FOR IMMEDIATE RELEASE
Friday, August 06, 2010
Contact: Sheena Lindahl, The Extreme Entrepreneurship Tour 800-930-8021
MU spurs America’s youngest workers to create their own jobs
Extreme Entrepreneurship Tour paves the way
HUNTINGTON, W.Va. – The power of the entrepreneurial spirit will take the Tri-State Area by storm this fall when The Extreme Entrepreneurship Tour visits Marshall University’s Huntington campus.
The tour, a high-energy, half-day event, will take place from 3 to 7 p.m. Thursday, Sept. 23, at the Marshall University Foundation Hall, Home of the Erickson Alumni Center. Those in attendance will hear the stories of and learn the secrets behind the success of the world’s top entrepreneurs who are still in their 20s.
The event is sponsored by Marshall University’s Office of the President, MU Online College in the High School, the Center for Business and Economic Research, the Marshall University Research Corp. and Huntington Area Development Council (HADCO).
The Extreme Entrepreneurship Tour is the first and only nationwide entrepreneurship tour. It is run by three award-winning young entrepreneurs – Sheena Lindahl (27), Michael Simmons (28) and Arel Moodie (26).
Created in 2006 by Lindahl and Simmons, the tour features many of California’s top young entrepreneurs who have made, or sold companies for, millions of dollars and/or made a huge impact before the age of 30.
One speaker, Cameron Johnson (24) from Los Angeles, started a dozen profitable businesses and became a self-made millionaire while he was still a teenager. Another speaker, Rahim Fazal (27) from San Francisco, sold his first business for $1.5 million as he was graduating from high school. Fazal is the co-founder and CEO of the venture-backed company, Involver.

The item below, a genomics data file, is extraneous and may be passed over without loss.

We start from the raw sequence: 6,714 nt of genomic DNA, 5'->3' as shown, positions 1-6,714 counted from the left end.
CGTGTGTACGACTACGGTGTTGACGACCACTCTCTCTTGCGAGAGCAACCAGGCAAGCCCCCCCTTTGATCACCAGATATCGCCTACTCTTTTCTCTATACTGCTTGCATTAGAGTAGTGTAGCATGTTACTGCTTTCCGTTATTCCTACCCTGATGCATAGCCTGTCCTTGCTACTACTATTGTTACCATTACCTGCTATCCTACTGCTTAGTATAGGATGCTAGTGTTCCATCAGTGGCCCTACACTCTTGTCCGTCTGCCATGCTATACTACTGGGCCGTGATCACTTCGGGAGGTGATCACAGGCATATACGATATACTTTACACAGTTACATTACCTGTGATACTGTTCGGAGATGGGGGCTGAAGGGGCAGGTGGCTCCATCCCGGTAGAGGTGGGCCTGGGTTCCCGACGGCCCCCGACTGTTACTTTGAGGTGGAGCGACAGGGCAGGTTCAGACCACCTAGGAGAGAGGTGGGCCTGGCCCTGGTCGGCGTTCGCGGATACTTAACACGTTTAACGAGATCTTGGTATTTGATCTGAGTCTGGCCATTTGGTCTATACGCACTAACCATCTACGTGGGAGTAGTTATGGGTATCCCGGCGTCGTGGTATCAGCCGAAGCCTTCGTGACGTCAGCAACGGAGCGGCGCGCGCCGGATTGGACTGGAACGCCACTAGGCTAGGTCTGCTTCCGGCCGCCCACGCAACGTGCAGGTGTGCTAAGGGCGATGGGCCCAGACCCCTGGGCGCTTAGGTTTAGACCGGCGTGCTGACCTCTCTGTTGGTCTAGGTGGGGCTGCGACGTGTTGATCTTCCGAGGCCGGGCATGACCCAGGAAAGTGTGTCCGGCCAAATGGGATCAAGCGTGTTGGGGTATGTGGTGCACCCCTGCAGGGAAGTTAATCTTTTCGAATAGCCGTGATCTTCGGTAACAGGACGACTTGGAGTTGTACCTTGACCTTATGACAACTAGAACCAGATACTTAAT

“More than half the companies on the 2009 Fortune 500 list were launched during a recession or bear market,” Simmons said. “Technology and globalization have made it very inexpensive to start a business. Now is the best time that there has ever been to become your own boss.”
According to a 2007 Ewing Marion Kauffman Foundation survey by Harris Interactive, four out of 10 young people would like to start their own businesses someday.
“However, when we talked with students, we realized that many of them needed inspiration and support to achieve this dream,” Lindahl said. “That’s why we started the tour.”
The goal of the Extreme Entrepreneurship Tour is to have college students around the nation graduate with an entrepreneurial mindset.
The tour uses numerous themes and resources to reach and inspire those in attendance. Some are:
Registration to the event is limited to Marshall University students, faculty and staff, and to K-12 students. To register, they may go to www.extremetour.org/marshall.